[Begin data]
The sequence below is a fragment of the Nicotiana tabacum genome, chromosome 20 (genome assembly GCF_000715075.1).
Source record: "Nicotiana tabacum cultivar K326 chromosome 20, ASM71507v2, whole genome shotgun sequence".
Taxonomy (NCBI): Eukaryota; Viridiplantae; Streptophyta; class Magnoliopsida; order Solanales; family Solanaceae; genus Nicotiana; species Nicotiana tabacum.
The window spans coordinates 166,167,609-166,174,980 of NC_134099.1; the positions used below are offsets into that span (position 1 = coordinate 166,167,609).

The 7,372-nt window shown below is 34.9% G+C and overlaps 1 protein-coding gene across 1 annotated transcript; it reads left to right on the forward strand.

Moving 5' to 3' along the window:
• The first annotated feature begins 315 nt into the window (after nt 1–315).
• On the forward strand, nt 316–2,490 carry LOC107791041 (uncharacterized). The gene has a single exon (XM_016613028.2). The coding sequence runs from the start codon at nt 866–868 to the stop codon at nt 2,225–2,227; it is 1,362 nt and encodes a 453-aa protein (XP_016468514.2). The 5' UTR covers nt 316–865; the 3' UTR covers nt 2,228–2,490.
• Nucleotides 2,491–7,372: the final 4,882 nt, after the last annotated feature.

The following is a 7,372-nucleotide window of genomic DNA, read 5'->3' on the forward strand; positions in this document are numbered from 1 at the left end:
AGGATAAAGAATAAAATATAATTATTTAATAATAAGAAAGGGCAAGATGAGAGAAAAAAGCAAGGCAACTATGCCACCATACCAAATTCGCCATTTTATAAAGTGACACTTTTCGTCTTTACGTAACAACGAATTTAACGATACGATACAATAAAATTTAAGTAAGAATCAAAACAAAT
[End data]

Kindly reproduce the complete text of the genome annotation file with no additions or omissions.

The sequence below is a fragment of the Nicotiana tabacum genome, chromosome 20 (genome assembly GCF_000715075.1).
Source record: "Nicotiana tabacum cultivar K326 chromosome 20, ASM71507v2, whole genome shotgun sequence".
Taxonomy (NCBI): Eukaryota; Viridiplantae; Streptophyta; class Magnoliopsida; order Solanales; family Solanaceae; genus Nicotiana; species Nicotiana tabacum.
The window spans coordinates 166,167,609-166,174,980 of NC_134099.1; the positions used below are offsets into that span (position 1 = coordinate 166,167,609).

The 7,372-nt window shown below is 34.9% G+C and overlaps 1 protein-coding gene across 1 annotated transcript; it reads left to right on the forward strand.

Moving 5' to 3' along the window:
• The first annotated feature begins 315 nt into the window (after nt 1–315).
• On the forward strand, nt 316–2,490 carry LOC107791041 (uncharacterized). The gene has a single exon (XM_016613028.2). The coding sequence runs from the start codon at nt 866–868 to the stop codon at nt 2,225–2,227; it is 1,362 nt and encodes a 453-aa protein (XP_016468514.2). The 5' UTR covers nt 316–865; the 3' UTR covers nt 2,228–2,490.
• Nucleotides 2,491–7,372: the final 4,882 nt, after the last annotated feature.

The following is a 7,372-nucleotide window of genomic DNA, read 5'->3' on the forward strand; positions in this document are numbered from 1 at the left end:
AGGATAAAGAATAAAATATAATTATTTAATAATAAGAAAGGGCAAGATGAGAGAAAAAAGCAAGGCAACTATGCCACCATACCAAATTCGCCATTTTATAAAGTGACACTTTTCGTCTTTACGTAACAACGAATTTAACGATACGATACAATAAAATTTAAGTAAGAATCAAAACAAAT